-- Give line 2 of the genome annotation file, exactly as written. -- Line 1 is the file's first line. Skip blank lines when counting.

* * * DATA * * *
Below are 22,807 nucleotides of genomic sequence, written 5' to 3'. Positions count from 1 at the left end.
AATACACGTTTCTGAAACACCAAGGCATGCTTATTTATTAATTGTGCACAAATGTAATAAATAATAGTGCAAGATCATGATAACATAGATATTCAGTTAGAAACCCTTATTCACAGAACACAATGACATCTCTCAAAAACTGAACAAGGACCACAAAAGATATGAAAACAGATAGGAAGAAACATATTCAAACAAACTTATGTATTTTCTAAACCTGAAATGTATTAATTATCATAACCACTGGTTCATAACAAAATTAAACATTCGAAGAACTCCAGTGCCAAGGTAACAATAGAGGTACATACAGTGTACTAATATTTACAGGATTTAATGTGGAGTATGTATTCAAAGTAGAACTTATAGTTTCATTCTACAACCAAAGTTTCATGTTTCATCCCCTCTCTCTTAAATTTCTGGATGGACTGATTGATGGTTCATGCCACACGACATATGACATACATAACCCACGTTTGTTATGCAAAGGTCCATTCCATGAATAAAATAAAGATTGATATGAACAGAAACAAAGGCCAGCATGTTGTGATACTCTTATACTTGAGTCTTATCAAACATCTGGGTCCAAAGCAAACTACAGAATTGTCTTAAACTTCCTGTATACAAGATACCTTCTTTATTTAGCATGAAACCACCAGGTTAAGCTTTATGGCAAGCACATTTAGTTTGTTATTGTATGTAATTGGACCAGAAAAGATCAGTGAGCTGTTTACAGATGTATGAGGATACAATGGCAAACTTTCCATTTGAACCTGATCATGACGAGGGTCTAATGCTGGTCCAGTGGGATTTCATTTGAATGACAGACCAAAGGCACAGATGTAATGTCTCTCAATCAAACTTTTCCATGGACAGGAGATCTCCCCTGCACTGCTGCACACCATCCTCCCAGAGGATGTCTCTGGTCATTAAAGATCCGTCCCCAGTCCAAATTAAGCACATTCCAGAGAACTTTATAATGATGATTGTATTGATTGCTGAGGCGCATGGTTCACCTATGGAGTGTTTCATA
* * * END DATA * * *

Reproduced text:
AATACACGTTTCTGAAACACCAAGGCATGCTTATTTATTAATTGTGCACAAATGTAATAAATAATAGTGCAAGATCATGATAACATAGATATTCAGTTAGAAACCCTTATTCACAGAACACAATGACATCTCTCAAAAACTGAACAAGGACCACAAAAGATATGAAAACAGATAGGAAGAAACATATTCAAACAAACTTATGTATTTTCTAAACCTGAAATGTATTAATTATCATAACCACTGGTTCATAACAAAATTAAACATTCGAAGAACTCCAGTGCCAAGGTAACAATAGAGGTACATACAGTGTACTAATATTTACAGGATTTAATGTGGAGTATGTATTCAAAGTAGAACTTATAGTTTCATTCTACAACCAAAGTTTCATGTTTCATCCCCTCTCTCTTAAATTTCTGGATGGACTGATTGATGGTTCATGCCACACGACATATGACATACATAACCCACGTTTGTTATGCAAAGGTCCATTCCATGAATAAAATAAAGATTGATATGAACAGAAACAAAGGCCAGCATGTTGTGATACTCTTATACTTGAGTCTTATCAAACATCTGGGTCCAAAGCAAACTACAGAATTGTCTTAAACTTCCTGTATACAAGATACCTTCTTTATTTAGCATGAAACCACCAGGTTAAGCTTTATGGCAAGCACATTTAGTTTGTTATTGTATGTAATTGGACCAGAAAAGATCAGTGAGCTGTTTACAGATGTATGAGGATACAATGGCAAACTTTCCATTTGAACCTGATCATGACGAGGGTCTAATGCTGGTCCAGTGGGATTTCATTTGAATGACAGACCAAAGGCACAGATGTAATGTCTCTCAATCAAACTTTTCCATGGACAGGAGATCTCCCCTGCACTGCTGCACACCATCCTCCCAGAGGATGTCTCTGGTCATTAAAGATCCGTCCCCAGTCCAAATTAAGCACATTCCAGAGAACTTTATAATGATGATTGTATTGATTGCTGAGGCGCATGGTTCACCTATGGAGTGTTTCATA